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Selective Toxicity

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Table of Contents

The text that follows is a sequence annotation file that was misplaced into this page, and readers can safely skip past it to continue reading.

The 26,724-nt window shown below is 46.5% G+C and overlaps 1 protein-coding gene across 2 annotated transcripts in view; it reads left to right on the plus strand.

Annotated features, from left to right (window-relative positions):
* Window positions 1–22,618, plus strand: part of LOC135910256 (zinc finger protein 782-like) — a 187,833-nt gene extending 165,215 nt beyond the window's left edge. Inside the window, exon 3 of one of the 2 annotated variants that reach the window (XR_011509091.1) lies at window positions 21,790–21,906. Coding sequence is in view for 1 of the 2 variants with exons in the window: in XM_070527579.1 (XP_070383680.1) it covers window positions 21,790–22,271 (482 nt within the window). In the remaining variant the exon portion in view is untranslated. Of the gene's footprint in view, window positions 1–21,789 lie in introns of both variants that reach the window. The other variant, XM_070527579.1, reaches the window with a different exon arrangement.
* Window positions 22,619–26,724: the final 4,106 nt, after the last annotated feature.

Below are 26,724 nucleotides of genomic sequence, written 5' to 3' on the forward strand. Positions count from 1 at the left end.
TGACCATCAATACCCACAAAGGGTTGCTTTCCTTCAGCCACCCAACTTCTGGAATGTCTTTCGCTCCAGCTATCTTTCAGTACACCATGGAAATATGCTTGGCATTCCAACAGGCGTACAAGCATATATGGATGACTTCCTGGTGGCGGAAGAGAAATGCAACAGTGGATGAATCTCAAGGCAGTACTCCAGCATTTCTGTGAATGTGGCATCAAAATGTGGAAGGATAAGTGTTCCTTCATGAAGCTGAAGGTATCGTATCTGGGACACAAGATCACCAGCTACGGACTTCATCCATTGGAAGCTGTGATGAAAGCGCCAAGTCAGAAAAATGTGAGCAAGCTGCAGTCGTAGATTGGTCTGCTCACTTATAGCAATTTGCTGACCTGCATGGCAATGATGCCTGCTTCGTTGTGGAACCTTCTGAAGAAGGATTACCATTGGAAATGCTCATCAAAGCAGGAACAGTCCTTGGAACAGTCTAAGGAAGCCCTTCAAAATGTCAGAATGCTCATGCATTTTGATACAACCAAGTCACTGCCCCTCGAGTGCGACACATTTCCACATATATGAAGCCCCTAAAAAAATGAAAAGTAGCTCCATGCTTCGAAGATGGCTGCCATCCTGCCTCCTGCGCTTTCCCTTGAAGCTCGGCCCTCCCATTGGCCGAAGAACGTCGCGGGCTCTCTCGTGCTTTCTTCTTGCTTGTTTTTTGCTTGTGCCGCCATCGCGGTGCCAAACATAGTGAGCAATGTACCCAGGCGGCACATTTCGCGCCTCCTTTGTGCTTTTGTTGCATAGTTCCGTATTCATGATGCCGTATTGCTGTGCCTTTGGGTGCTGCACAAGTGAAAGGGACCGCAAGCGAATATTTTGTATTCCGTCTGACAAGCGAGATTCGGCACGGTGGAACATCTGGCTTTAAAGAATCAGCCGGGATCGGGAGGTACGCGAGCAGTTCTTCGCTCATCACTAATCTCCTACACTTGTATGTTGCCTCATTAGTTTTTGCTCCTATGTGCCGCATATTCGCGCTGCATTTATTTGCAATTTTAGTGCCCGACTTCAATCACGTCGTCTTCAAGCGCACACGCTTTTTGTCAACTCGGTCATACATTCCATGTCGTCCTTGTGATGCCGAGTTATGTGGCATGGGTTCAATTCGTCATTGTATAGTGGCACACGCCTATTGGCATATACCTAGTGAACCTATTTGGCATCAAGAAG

One: Topics of General Interest.- 1 Selectivity in the service of man.- 1.0 What is `Selectivity'?.- 1.1 Beneficial results from the use of selectivity toxic agents.- 1.2 The physical basis of selectivity: the three principles.- Steps in the correlation of structure with biological action.- 2.0 The earliest correlations.- 2.1 The concept of `receptors'. The receptor as part of an enzyme, permease, or other protein.- 2.2 The receptor as part of a nucleic acid.- 2.3 The receptor as a coenzyme or other small molecule.- 2.4 Reversibility, and other aspects of receptors.- 2.5 How a small change in a molecule can lead to a large change in biological properties.- 2.6 Correlations: Today's perspective.- 3 Comparative distribution: the first principle of selectivity.- 3.0 Examples of selectivity through distribution.- 3.1 How drugs are absorbed, distributed, and eliminated.- 3.2 The permeability of natural membranes.- 3.3 The significance of partition coefficients.- 3.4 Mechanisms that produce loss. Storage and elimination.- 3.5 Metabolic change as an early step in excretion. Synergism and antagonism.- 3.6 Metabolic change as an early step in activation. Pro-drugs.- 3.7 Quantitative aspects of distribution. Pharmacokinetics. 97 Sustained release.- Sustained release.- 4 Comparative biochemistry: the second principle of selectivity.- 4.0 Nucleic acids.- 4.1 Proteins.- 4.2 Analogous enzymes and coenzymes.- 4.3 Nitrogen and phosphorus metabolism.- 4.4 Carbohydrate and lipid metabolism.- 4.5 The tricarboxylic acid cycle, and electron transport.- 4.6 Photosynthesis.- 4.7 Hormones and pheromones.- 4.8 Metabolism of foreign substances.- 4.9 Quantitative aspects of comparative biochemistry.- 5 Comparative cytology: the third principle of selectivity.- 5.0 The variations of cell architecture.- 5.1 Cytological aspects of cancer therapy.- 5.2 Cytological aspects of immunotherapy.- 5.3 The cell wall.- 5.4 Sub-cellular architecture.- 5.5 Viruses.- 6 Chemotherapy: history and principles.- 6.0 The early history of chemotherapy.- 6.1 Ehrlich's fundamental contributions.- 6.2 Chemotherapeutic drugs available before 1935. The chemotherapeutic index.- 6.3 1935 and afterwards.- 6.4 Parallel developments in crop-protecting agents: agrochemicals.- 6.5 Resistance to drugs and other agents.- 6.6 Therapeutic interference.- 7 Pharmacodynamics.- 7.0 Pharmacodynamics and chemotherapy compared.- 7.1 Early history of the use of synthesis to find new drugs.- 7.2 Some common molecular patterns in pharmacodynamic drugs.- 7.3 Simplification of the structure of natural products.- 7.4 Recognition of the importance of measurement.- 7.5 How agonists and antagonists act on receptors.- 7.6 The natural divisions of pharmacodynamics.- The forces available for binding an agent. Chemical bonds. Adsorption.- 8.0 Types of chemical bonds.- 8.1 Adsorption.- 8.2 Non-biological aspects of selectivity.- Two: Studies, in Depth, of Topics from Part One.- 9 Anti-metabolites: antagonistic analogues of coenzymes and enzymic substrates.- 9.0 Enzymes.- 9.1 Anti-metabolites (antagonistic analogues): definition, derivation, and mode of action.- 9.2 History of analogue antagonism prior to 1940.- 9.3 The folic acid antagonists.- 9.4 Other metabolite analogues of proven value in prophylaxis and therapy.- 9.5 `Transition-state' inhibitors.- 9.6 Sequential blocking.- 9.7 Analogues that form a covalent bond.- 9.8 Special relationships between agonists and antagonists.- 9.9 Pharmacogenetics.- 10 Ionization.- 10.0 The nature of ionization.- 10.1 The ionization constant (Ka).- 10.2 Differences in ionization that can bring about selectivity.- 10.3 Substances that are more biologically active when ionized.- 10.4 Substances that appear to be less active when ionized.- 10.5 Substances of which both ion and molecule play a part in the biological action.- 10.6 The ionization of receptors.- 10.7 Conclusions.- 11 Metal-binding substances.- 11.0 Metals in the living cell.- 11.1 Biochemical differences that can assist selectivity.- 11.2 The chemistry of chelation.- 11.3 Quantitative treatment of metal binding.- 11.4 Chemical differences that can assist selectivity.- 11.5 The various modes of biological action of chelating agents (an introduction).- 11.6 Diminution, by chelation, of the toxic effect of a metal.- 11.7 Augmentation, by chelation, of the toxic effect of a metal.- 11.8 The tetracyclines.- 11.9 Substances whose biological action is at least partly due to chelation.- 11.10 The special case of robust complexes.- 11.11 Fundamental considerations in designing new chelating agents. Promising avenues of application.- 12 Steric factors.- 12.0 Some fundamental considerations.- 12.1 Optical isomerism.- 12.2 Geometrical isomerism.- 12.3 Conformational behaviour.- 12.4 Catecholamine receptors.- 12.5 Acetylcholinesterase.- 12.6 Acetylcholine receptors.- 12.7 The GABA receptor and the benzodiazepines.- 12.8 Morphine and the opioid receptors.- 12.9 Psychotherapeutic agents.- 12.10 Conclusion.- 13 The covalent bond in selective toxicity.- 13.0 Arsenicals, antimonials, and mercurials.- 13.1 The penicillins.- 13.2 Cephalosporins. Other ss-lactam inhibitors of the formation of new cell walls.- 13.3 Organic phosphates and carbamates.- 13.4 Alkylating agents.- 13.5 Lethal synthesis.- 13.6 Miscellaneous examples.- 14 Surface chemistry. The modification of membranes by surface-active agents.- 14.0 Surface phenomena in vitro.- 14.1 Surface phenomena and drug action. Diuretics. Cardiac glycosides.- 14.2 Ionophores.- 14.3 The injury of membranes by biologically active agents.- 14.4 The preservation of membranes by biologically active agents.- 15 Biological activity unrelated to structure.- 15.0 General biological depressants (hypnotics, general anaesthetics, and volatile insecticides).- 15.1 Mitotic disorganizers.- 16 The perfection of a discovery.- 15.0 Multiple regression analysis.- 15.1 Alternative methods.- 15.2 Steric considerations.- 17 Some numerical assistance.- 17.0 Table: Calculation of percentage ionized, given pH and pKa.- 17.1 Table and discussion: Fragmental constants and partition coefficients.- 17.2 Table and discussion: Electronic effects in molecules (Hammett and Taft sigma values).- 17.3 Table and discussion: Nuclear magnetic resonance.- 17.4 Searching the literature.- References.- Formula index.